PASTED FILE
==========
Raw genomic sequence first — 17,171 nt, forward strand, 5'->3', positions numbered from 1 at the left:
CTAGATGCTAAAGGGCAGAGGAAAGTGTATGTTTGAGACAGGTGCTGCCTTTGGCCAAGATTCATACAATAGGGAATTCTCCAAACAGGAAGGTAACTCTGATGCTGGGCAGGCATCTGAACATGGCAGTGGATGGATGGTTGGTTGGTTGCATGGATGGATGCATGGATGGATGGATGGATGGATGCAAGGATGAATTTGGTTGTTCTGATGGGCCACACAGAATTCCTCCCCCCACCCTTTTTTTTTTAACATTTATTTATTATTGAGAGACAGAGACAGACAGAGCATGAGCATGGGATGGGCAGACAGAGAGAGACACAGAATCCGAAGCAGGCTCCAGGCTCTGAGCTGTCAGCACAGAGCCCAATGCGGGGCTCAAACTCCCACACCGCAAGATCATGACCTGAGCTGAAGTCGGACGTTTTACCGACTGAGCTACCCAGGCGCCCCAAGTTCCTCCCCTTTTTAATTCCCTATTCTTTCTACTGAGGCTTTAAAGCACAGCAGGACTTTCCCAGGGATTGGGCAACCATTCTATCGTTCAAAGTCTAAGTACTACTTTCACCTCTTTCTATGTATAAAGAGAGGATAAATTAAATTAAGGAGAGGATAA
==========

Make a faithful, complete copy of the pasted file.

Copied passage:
Raw genomic sequence first — 17,171 nt, forward strand, 5'->3', positions numbered from 1 at the left:
CTAGATGCTAAAGGGCAGAGGAAAGTGTATGTTTGAGACAGGTGCTGCCTTTGGCCAAGATTCATACAATAGGGAATTCTCCAAACAGGAAGGTAACTCTGATGCTGGGCAGGCATCTGAACATGGCAGTGGATGGATGGTTGGTTGGTTGCATGGATGGATGCATGGATGGATGGATGGATGGATGCAAGGATGAATTTGGTTGTTCTGATGGGCCACACAGAATTCCTCCCCCCACCCTTTTTTTTTTAACATTTATTTATTATTGAGAGACAGAGACAGACAGAGCATGAGCATGGGATGGGCAGACAGAGAGAGACACAGAATCCGAAGCAGGCTCCAGGCTCTGAGCTGTCAGCACAGAGCCCAATGCGGGGCTCAAACTCCCACACCGCAAGATCATGACCTGAGCTGAAGTCGGACGTTTTACCGACTGAGCTACCCAGGCGCCCCAAGTTCCTCCCCTTTTTAATTCCCTATTCTTTCTACTGAGGCTTTAAAGCACAGCAGGACTTTCCCAGGGATTGGGCAACCATTCTATCGTTCAAAGTCTAAGTACTACTTTCACCTCTTTCTATGTATAAAGAGAGGATAAATTAAATTAAGGAGAGGATAA